July 23, 2018
Tax Considerations for Successful ICOs
Posted by OFA Team
As cryptocurrency companies plan to raise capital through initial coin offerings (ICOs), it’s vital for them to evaluate the tax implications. This preparation will help ensure that common misconceptions about ICO taxation don’t result in unexpected costs that hamper the company’s ability to survive and grow.
The most important tax consideration to understand is that, unlike a securities offering, the proceeds from an ICO (a crowdfunding method in which a company sells pre-issue tokens to fund cryptocurrency development) are considered taxable income under Internal Revenue Service regulations.
According to the IRS, virtual currency is treated as property for taxation purposes (a position clarified by the agency under guidance issued in 2014). This means the proceeds from an ICO are taxable at the value established at the time of the offering, with the tax obligation assessed at the applicable rates.
The resulting tax bill can have a significant impact on the entity conducting an ICO. For instance, owing a percentage of the capital raised in the offering to federal, state or local tax authorities reduces the amount of money available to the company for coin, network or technology development.
If an entity conducting an ICO is not incorporated, the tax liability will be assumed by the person or people who organize the offering. This personal obligation can be significant, so it’s important to consider incorporation and to talk to a tax professional about the potential tax benefits of different corporate structures before pursuing an ICO.
After the offering, payments made to attorneys, accountants and other vendors can also create taxable events that can increase the complexity of the company’s accounting. While a company can deduct a payment made via token to an outside vendor, it must also record any gains on the value of those tokens that occurred between the date of the offering and when the payment was made.
Similarly, the use of tokens to pay employees or contractors triggers withholding or record-keeping requirements as if the employees or contractors were paid in cash. This, in turn, will result in liabilities for Social Security and unemployment taxes (in the case of employees) or a need to issue 1099 forms to contractors.
If a crypto company receives tokens as part of its business arrangements with another company, those will be considered taxable income, as well.
It’s also important to plan for potential state and local tax obligations. Many of these will dovetail with IRS regulations regarding the treatment of coins and tokens as property, as well as the associated tax liabilities and possible deductions.
ICO Taxation Misconceptions
Because ICOs are a new form of capital raising, evolving regulations have resulted in crypto companies making some regulatory assumptions. A number of these either haven’t proven true, or were corrected as regulations and legislation evolved.
For example, the federal 2017 tax reform legislation specified that the exchange of tokens for a different form of cryptocurrency would not qualify as a tax-deferred like-kind exchange of similar property. This provision is common in the real estate, art and airline industries, and some cryptocurrency advocates were using it to defer tax obligations when swapping tokens for an established coin, or for exchanging one form of coin for another. Under the new tax laws, however, each transaction in which tokens are exchanged for coins is a taxable event.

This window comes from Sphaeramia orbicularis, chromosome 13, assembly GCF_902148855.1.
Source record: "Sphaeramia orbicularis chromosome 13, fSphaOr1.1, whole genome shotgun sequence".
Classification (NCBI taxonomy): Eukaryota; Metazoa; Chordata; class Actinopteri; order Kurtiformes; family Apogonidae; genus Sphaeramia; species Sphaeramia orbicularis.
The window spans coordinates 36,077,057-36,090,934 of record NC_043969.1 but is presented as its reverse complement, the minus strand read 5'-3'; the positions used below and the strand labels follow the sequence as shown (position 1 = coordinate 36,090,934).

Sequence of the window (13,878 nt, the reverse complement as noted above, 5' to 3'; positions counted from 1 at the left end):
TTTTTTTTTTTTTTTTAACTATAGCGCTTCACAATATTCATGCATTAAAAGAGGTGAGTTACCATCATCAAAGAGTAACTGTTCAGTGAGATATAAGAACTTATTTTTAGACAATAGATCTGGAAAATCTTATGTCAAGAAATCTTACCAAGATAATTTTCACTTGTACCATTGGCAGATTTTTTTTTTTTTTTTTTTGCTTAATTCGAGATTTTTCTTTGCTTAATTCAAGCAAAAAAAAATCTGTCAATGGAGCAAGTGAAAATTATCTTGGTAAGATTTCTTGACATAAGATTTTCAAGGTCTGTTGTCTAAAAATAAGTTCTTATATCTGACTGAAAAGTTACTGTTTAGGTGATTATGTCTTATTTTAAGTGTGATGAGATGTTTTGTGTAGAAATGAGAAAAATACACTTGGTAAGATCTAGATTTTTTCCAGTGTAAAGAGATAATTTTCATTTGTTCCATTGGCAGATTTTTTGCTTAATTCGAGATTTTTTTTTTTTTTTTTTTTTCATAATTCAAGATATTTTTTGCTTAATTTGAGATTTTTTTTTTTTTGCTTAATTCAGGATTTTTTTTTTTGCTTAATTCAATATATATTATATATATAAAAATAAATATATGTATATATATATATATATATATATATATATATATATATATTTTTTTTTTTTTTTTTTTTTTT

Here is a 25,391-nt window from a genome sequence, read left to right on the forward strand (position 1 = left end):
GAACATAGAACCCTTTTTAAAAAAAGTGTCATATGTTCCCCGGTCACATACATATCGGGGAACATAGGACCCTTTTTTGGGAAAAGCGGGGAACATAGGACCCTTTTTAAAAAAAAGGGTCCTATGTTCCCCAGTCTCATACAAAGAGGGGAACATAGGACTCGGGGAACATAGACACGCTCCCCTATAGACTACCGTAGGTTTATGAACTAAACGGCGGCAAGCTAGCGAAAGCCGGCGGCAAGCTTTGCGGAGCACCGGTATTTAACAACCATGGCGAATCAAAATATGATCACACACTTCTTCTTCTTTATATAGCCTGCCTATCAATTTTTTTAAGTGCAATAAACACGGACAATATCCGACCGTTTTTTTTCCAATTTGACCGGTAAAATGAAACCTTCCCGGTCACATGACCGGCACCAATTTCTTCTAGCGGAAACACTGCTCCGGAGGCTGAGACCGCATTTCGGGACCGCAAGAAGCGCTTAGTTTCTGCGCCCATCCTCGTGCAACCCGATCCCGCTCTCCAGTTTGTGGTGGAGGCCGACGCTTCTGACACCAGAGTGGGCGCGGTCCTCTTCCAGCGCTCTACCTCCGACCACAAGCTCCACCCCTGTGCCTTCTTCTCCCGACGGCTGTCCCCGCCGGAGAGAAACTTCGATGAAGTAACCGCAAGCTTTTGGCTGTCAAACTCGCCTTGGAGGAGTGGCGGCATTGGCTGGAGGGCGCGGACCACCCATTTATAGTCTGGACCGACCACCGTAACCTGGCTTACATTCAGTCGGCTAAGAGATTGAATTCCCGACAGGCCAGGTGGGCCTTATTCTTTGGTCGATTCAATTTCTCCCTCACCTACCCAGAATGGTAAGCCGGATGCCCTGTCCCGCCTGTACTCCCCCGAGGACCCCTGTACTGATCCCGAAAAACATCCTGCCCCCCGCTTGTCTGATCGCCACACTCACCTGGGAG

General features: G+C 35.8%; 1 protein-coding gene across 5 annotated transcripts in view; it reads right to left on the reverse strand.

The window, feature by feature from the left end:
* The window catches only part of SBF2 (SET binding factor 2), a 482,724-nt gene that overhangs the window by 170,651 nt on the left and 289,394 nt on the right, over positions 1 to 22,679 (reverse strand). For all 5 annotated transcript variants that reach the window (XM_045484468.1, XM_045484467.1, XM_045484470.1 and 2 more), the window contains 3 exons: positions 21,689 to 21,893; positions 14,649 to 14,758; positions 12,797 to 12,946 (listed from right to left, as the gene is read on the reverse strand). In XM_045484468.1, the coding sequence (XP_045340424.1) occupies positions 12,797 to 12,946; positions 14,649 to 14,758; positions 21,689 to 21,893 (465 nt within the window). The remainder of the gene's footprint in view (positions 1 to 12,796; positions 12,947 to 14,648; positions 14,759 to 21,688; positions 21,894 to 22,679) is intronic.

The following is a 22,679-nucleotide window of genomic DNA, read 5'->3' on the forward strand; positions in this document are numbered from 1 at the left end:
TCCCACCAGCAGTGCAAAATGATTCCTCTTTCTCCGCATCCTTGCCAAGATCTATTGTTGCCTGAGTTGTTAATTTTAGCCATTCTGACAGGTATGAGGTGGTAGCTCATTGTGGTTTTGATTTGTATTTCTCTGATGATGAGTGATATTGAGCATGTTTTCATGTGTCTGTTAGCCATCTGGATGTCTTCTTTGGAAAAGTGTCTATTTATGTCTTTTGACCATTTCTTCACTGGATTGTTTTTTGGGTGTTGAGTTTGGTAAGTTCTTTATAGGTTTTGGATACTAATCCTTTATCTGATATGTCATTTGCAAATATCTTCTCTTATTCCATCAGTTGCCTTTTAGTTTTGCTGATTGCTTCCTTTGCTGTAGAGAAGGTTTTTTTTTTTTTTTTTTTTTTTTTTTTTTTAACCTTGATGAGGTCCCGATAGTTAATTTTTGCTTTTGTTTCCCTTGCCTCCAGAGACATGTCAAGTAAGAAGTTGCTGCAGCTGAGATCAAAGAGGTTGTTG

The tax reform legislation also eliminated loss carrybacks, the ability of a company to offset ICO proceeds with losses in two subsequent years. So companies can’t use operating losses in 2019 or 2020 to offset income from an ICO in 2018, for example.
International ICO taxation is another important consideration for companies considering conducting an offering through an entity located outside the United States. A number of companies have issued ICOs in non-U.S. jurisdictions, primarily to avoid potential registration requirements under U.S. securities law.
The new tax law, however, has clarified that the proceeds from a coin offering conducted by an entity outside the United States are subject to U.S. taxation when those proceeds enter the United States. While there may be securities-law-related reasons for conducting an ICO in an overseas jurisdiction, careful consideration of U.S. tax consequences should be an important part of any international ICO strategy.
Careful Planning Is Required
Like other forms of fundraising, an ICO is a significant financial event, as well as an important milestone in a company’s development. Companies considering an ICO need to go beyond the technological and marketplace factors and consider the tax-related implications of their proposed offering.
Failing to plan for the taxation of ICO proceeds can reduce the amount of capital available. It can also raise thorny compliance issues that can―at a minimum―distract management from focusing on their core technology and building a successful business.
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